WORCESTER literally returned to its roots when local varieties of fruit tree were planted in Diglis.

The work was undertaken by Worcester City Council's community engagement team, supported by the Friends of Diglis Fields.

Five trees - three apple and two pear - were planted near the play area in Waverley Street, Diglis on Saturday between 10am and 1pm.

Two Worcester Black Pear trees were planted and three different varieties of apple trees - Gwendolen, Lord Hindlip and Betty Geeson.

The aim of the project is to provide a link between Diglis Playing Fields and Cherry Orchard Local Nature Reserve, enhancing the environment.

Francis Lancaster, chairman of the Friends, said: "It is part of an ongoing project to create an orchard and joining the nature reserve and the playing fields.

"The ground is all reclaimed and we have found whole bottles, jars and porcelain. In some of the holes there's more of that stuff than there is soil."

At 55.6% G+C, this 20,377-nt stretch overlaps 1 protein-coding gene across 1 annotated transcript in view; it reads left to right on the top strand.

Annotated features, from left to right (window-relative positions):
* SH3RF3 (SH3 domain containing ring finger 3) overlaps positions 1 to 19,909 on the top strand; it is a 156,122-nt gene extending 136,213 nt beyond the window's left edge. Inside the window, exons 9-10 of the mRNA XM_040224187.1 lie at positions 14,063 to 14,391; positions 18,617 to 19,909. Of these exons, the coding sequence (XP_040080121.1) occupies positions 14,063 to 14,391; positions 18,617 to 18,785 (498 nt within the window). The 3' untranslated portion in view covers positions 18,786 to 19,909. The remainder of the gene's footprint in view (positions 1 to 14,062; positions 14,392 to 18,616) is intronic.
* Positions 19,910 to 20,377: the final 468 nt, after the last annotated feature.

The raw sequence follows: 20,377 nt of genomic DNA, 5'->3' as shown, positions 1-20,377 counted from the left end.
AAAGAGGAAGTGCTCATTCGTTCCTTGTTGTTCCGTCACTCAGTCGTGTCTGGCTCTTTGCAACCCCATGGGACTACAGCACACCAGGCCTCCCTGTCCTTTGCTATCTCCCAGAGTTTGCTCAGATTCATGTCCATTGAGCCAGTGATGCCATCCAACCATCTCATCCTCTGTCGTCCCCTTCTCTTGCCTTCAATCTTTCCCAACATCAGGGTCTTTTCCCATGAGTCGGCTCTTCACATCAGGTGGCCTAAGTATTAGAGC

Among the volunteers were Worcester city councillor Lynn Denham, Claire Edwards, secretary of the Friends, and her son Sam Edwards, four, who helped by recovering pieces of broken china dug up from the soil.

Mrs Edwards said: "There has been a huge amount of interest. The location was picked to be near the park where people can enjoy it.

"It is all part of the ongoing development of the area and helping people to enjoy it and get more out of it."

Trevor Smith and Denis Pike, both community engagement officers at Worcester City Council, were driving in posts to form tree cages to protect the growing trees.

A mesh cage is there to safeguard the trees from animals or accidental damage and security wire holds the trees in place to reduce the risk of them being uprooted.

The trees complement the sowing of wildflowers at Diglis last October by the Friends who hope to see them bloom this Spring.

Diglis Playing Field is undergoing a period of significant change, funded by 'Section 106' money paid for by private developers as a condition for planning permission for building on the area around the canal basin.

More information visit www.friendsofdiglisfields.weebly.com